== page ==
Spheres Of Light

~ Gwenhwyfar ~

(Information provided by Jenny)

"Queen Guinevere" - William Morris
Oil on canvas 1858 Tate Gallery, London.

Variously portrayed in literature, Queen Guinevere (Born c.AD 490), is called the daughter of King Leodegrance (Lleudd-Ogrfan) of Cameliard by Malory, the daughter of King Ogrfan Gawr (the Giant) of Castell y Cnwclas (Knucklas Castle) by Welsh Tradition, the daughter of King Garlin of Galore by Germanic tradition, the daughter of a Roman noble by Geoffrey of Monmouth and wife of King Arthur by everyone. Her name is spelled differently depending on where you look. It can be either the traditional Guinevere, or Guenevere, or Guenievre, or Guenhumare or Ginevra. In Welsh, she is Gwenhwyfar; in Cornish, Jenefer.

The name Gwenhwyfar means "white sprite or phantom," a reference to the otherworld. Alternatively her name means "white waves," white being the traditional color of the virgin. Here "virgin" means "One-in- Herself" referring to a woman or goddess who is complete in and of herself. Waves associate Guinevere with the regenerative power of the sea. It has also been recognized that the name Gwenhwyfar corresponds to the Irish Findabair, the name of Queen Medb's daughter. As queen, Gwenhwyfar is the eternal feminine principle of strength and order in a peaceful universe.

From very early times, the Great Goddess has been a trinity. Her three faces are typically virgin, mother, and crone. Guinevere/Gwenhyfar is the ancient Welsh Triple Goddess, the goddess of dawn and spring. Her ancient role is echoed in the version of the Arthurian legends in which King Arthur marries three women, each named Guinevere, and in the Celtic tradition that in order to be king a man must marry the goddess. Guinevere is the Goddess of the Land, and by marrying her Arthur became King and sovereign over Britain. She is listed along with Arthur's otherworld weapons as boons that Culhwch could not request in Culhwch and Olwen, suggesting that she comes from the otherworld also and reinforcing her role in Arthur's sovereignty.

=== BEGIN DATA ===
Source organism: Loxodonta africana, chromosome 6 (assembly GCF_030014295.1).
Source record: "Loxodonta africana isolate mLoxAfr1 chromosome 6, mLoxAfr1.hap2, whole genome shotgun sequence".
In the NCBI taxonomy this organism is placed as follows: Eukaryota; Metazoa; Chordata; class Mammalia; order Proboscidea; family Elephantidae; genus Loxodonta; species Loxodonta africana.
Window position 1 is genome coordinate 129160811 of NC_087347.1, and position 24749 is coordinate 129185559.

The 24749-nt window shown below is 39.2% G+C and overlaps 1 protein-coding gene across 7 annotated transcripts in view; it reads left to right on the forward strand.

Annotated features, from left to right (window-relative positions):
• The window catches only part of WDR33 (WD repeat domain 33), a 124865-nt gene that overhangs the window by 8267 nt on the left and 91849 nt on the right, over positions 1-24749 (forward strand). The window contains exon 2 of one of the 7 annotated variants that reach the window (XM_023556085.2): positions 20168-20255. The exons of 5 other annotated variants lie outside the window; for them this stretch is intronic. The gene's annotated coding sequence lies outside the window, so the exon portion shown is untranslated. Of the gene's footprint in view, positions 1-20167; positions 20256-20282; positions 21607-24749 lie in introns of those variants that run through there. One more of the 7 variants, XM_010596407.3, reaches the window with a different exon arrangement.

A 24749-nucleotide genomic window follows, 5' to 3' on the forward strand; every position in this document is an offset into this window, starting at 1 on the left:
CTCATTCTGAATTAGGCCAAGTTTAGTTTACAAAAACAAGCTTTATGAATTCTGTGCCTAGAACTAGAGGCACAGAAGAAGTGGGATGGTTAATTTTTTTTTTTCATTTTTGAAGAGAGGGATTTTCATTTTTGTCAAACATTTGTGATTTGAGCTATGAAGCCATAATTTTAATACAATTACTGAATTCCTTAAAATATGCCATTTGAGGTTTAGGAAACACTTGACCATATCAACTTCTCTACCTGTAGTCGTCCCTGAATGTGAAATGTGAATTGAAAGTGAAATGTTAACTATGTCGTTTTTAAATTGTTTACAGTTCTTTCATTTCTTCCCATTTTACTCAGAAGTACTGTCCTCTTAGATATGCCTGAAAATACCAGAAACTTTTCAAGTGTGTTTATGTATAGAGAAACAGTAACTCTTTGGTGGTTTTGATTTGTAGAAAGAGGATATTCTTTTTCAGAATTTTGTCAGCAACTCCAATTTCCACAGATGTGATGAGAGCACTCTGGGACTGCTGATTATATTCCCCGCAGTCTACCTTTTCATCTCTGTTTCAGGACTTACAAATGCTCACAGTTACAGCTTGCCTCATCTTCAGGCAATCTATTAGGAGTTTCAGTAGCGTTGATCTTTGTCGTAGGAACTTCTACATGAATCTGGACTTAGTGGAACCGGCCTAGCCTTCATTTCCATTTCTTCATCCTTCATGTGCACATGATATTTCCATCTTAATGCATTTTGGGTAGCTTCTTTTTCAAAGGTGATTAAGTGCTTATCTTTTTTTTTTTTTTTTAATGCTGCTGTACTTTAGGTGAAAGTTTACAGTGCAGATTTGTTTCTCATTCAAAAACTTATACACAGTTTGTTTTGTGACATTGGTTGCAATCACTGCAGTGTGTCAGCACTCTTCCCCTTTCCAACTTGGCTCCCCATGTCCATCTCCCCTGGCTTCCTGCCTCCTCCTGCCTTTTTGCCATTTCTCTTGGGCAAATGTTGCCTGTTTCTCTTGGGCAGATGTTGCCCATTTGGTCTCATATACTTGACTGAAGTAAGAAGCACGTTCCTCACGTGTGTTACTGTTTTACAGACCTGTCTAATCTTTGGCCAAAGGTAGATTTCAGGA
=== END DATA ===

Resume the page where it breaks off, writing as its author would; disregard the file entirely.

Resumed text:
In all the different versions of her stories she is surpassingly beautiful and desirable. She is either forced into or conceives and engineers an extra-marital relationship with Lancelot and is either condemned, according to law, or forgiven outright for her sins. She either was a willing accomplice to Mordred's treachery against Arthur, as suggested in Wace and Layamon, or was forced into it against her will as stated in John Hardyng's "Chronicle" (1457). Early mentions of Guinevere, in the Triads of the Island of Britain, give tantalising glimpses of her original relationship with Mordred: he is shown forcing his way into Arthur's Court, dragging the Queen from her throne and striking her, but the reasons why are unknown. The incident may have been related to quarrels between Guinevere and her sister, Mordred's wife, Gwenhwyfach, which are said to have been the eventual cause of the Battle of Camlann. According to Patrick Sims-Williams, in Welsh the "termination of -ach evokes unpleasantness". Therefore, Gwenhwyfar's sister Gwenhwyfach, found in the Welsh triads and Culhwch and Olwen, may represent an unpleasant or evil form of Gwenhwyfar herself. Camlann being caused by a battle between two forms or personalities of Gwenhwyfar alludes back to the mythical symbolism of the triple goddess.